• Cryptocurrencies’ low correlation to traditional asset classes, including physical commodities, can enhance portfolio’s diversification, firm spokesperson says
  • Disclosure comes as more asset managers plan to invest in bitcoin futures contracts to offer clients indirect exposure to space

Neuberger Berman, a fund group that manages about $430 billion in assets, is seeking to offer clients exposure to bitcoin and other cryptocurrencies without directly holding the assets.

The Neuberger Berman Commodity Strategy Fund (NRBIX) has begun allowing actively managed exposure to cryptocurrency investments and digital assets through crypto derivatives, such as bitcoin futures and ether futures, as well as investments in bitcoin trusts and ETFs to gain indirect exposure to bitcoin, according to an Aug. 11 SEC filing.

“This trend seems to be accelerating and we expect that an increasing number of managers will extend their mandate to encompass digital assets,” Said Matt Heater, vice president of business development and investor relations at crypto hedge fund Strix Leviathan. “To us, Bitcoin and Ethereum are digital commodities that will power a new digital world. They cannot be ignored.”

The fund, which currently has $161 million in assets, launched in 2012. Its Class I shares carry an expense ratio of 75 basis points, according to Morningstar, and the offering has returned about 44% in the trailing year. 

The futures-based portfolio comprises 28 commodities across six sectors, according to a second quarter fund fact sheet on Neuberger’s website. Its top holdings at the time were gold, at about 8%, as well as corn and heating oil at about 7% each.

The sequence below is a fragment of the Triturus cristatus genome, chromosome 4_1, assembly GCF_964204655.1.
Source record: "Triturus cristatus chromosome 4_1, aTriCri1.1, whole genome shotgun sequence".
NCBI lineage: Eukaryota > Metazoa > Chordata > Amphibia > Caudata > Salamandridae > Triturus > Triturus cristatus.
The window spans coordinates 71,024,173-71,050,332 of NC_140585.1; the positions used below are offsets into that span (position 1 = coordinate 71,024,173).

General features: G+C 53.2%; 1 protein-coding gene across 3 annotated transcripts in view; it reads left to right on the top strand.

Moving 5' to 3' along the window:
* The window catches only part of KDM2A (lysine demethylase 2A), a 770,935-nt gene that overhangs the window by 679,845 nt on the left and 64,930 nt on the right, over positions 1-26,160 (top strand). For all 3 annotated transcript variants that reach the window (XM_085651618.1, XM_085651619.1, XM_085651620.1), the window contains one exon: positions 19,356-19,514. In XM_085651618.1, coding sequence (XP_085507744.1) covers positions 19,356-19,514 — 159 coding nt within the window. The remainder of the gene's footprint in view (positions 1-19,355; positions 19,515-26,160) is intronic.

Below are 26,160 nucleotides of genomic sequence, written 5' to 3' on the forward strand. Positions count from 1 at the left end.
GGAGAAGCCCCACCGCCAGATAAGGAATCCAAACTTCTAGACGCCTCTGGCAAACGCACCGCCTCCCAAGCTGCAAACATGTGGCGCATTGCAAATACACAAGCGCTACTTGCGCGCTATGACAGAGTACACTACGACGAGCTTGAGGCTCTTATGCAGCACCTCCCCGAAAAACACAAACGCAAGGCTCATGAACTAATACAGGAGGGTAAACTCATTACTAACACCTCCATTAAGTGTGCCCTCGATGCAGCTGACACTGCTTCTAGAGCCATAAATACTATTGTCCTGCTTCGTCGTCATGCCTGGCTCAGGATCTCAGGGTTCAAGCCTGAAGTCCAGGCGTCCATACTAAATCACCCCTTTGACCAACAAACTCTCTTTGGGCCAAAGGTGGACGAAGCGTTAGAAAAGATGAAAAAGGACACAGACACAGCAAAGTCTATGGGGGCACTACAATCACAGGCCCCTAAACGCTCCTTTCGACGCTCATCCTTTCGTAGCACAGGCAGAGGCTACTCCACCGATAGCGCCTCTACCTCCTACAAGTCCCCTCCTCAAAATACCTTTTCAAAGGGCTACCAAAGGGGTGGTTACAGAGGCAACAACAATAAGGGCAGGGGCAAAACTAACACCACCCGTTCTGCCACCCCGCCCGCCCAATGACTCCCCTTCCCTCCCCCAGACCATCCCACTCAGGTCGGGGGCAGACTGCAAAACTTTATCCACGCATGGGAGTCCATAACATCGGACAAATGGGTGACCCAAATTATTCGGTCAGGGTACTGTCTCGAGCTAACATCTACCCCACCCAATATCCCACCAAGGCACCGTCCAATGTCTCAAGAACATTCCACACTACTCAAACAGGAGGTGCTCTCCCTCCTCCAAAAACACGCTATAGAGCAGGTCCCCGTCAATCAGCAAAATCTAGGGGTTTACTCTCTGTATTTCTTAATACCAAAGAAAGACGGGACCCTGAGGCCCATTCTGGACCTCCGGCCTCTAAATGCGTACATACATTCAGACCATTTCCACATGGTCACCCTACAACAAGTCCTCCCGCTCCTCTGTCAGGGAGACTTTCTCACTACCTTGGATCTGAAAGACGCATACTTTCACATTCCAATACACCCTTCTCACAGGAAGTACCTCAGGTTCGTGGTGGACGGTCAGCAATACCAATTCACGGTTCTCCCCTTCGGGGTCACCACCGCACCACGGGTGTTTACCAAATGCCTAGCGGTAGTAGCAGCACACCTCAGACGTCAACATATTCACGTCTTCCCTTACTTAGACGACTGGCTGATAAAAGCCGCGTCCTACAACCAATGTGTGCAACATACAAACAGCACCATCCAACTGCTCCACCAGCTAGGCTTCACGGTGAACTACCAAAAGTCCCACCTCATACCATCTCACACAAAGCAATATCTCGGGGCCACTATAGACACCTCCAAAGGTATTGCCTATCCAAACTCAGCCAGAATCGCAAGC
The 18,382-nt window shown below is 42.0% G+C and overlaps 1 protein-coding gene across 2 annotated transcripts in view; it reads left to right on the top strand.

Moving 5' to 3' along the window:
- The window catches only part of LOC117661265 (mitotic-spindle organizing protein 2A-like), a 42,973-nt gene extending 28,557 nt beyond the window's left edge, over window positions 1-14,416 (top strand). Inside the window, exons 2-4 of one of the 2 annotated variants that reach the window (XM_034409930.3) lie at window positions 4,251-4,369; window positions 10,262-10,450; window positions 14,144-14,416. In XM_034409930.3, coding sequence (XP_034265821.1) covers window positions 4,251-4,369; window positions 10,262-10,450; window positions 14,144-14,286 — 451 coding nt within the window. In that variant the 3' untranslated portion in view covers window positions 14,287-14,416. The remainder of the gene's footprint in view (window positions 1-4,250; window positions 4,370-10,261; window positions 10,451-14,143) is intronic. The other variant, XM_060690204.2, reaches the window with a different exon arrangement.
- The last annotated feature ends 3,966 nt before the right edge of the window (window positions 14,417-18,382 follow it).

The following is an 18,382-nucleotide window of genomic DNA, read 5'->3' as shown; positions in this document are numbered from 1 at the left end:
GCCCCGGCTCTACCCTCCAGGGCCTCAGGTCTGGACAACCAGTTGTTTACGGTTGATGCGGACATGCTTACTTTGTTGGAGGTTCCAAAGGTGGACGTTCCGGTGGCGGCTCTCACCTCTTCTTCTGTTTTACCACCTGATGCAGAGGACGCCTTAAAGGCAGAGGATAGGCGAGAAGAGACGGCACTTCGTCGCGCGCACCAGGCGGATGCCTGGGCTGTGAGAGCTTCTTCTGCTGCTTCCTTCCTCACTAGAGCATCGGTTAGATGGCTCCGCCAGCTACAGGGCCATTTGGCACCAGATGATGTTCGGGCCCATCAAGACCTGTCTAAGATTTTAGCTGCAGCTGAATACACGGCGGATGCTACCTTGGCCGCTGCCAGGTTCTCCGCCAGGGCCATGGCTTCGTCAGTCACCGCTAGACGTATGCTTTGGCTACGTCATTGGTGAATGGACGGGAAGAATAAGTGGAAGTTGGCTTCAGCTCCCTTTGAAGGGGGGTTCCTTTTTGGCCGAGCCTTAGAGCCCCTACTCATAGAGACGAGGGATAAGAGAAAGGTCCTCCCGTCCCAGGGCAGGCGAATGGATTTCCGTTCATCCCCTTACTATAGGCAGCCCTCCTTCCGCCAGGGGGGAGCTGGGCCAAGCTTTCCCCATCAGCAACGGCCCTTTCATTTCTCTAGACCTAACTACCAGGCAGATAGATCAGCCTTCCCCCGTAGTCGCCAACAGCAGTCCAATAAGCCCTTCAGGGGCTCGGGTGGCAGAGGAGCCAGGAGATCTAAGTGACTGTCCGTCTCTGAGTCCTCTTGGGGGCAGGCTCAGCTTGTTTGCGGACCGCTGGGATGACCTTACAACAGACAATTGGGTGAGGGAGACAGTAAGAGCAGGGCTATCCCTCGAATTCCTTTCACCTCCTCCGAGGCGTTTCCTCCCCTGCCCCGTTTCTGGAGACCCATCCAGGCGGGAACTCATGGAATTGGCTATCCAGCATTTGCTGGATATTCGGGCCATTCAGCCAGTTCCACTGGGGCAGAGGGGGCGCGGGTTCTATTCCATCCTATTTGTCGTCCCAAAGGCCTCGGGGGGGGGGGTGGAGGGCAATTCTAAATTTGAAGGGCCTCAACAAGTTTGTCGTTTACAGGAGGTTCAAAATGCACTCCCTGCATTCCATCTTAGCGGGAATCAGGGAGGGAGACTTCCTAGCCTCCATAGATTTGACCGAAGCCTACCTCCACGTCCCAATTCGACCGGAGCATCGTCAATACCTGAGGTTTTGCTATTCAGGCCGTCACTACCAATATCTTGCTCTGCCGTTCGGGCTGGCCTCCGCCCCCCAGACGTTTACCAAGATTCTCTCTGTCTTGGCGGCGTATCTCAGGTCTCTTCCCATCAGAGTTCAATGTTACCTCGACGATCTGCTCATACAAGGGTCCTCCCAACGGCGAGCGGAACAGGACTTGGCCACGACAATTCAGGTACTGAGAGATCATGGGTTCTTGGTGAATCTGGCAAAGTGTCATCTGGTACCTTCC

“One of the main potential benefits of the fund is to provide a hedge against different types of inflation as well as providing a store of value when expectations increase of fiat currency debasement,” a Neuberger Berman spokesperson told Blockworks. “The fund’s portfolio managers believe that cryptocurrencies and digital assets may provide an effective buffer across all of these dimensions, in addition to the roles played by cyclical commodities and gold.”

The portfolio managers expect that crypto assets’ scarcity, along with the increasing demand for them as a store of value, will ultimately drive their value as an inflation hedge. The fund’s team looks to access these markets through exchange-traded instruments in the coming weeks and months.

“Cryptocurrencies also have a low correlation to traditional asset classes, including physical commodities, which can enhance the diversification breadth of our portfolio,” the spokesperson explained. “To this end, the team believes a modest allocation to cryptocurrencies can be additive to the commodities strategy.”

The move comes as bitcoin futures contracts traded on futures exchanges registered with the Commodity Futures Trading Commission is becoming a more popular way for asset managers to offer clients indirect exposure to the crypto space. 

ProFunds recently launched the first publicly available US mutual fund designed to provide investment results that generally correspond to the performance of bitcoin. The offering primarily invests in bitcoin futures contracts, and does not invest directly in bitcoin.

On the ETF side, SEC Chairman Gary Gensler said last week during a virtual forum that he would “look forward” to reviewing the filings of ETFs limited to bitcoin futures traded on the Chicago Mercantile Exchange, or CME. 

Just days after Gensler’s comments, Invesco and ProShares revealed plans to launch bitcoin futures-based ETFs that could also invest in Canadian bitcoin ETFs and the Grayscale Bitcoin Trust. 

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  • Ben Strack is a Denver-based reporter covering macro and crypto-native funds, financial advisors, structured products, and the integration of digital assets and decentralized finance (DeFi) into traditional finance. Prior to joining Blockworks, he covered the asset management industry for Fund Intelligence and was a reporter and editor for various local newspapers on Long Island. He graduated from the University of Maryland with a degree in journalism. Contact Ben via email at [email protected]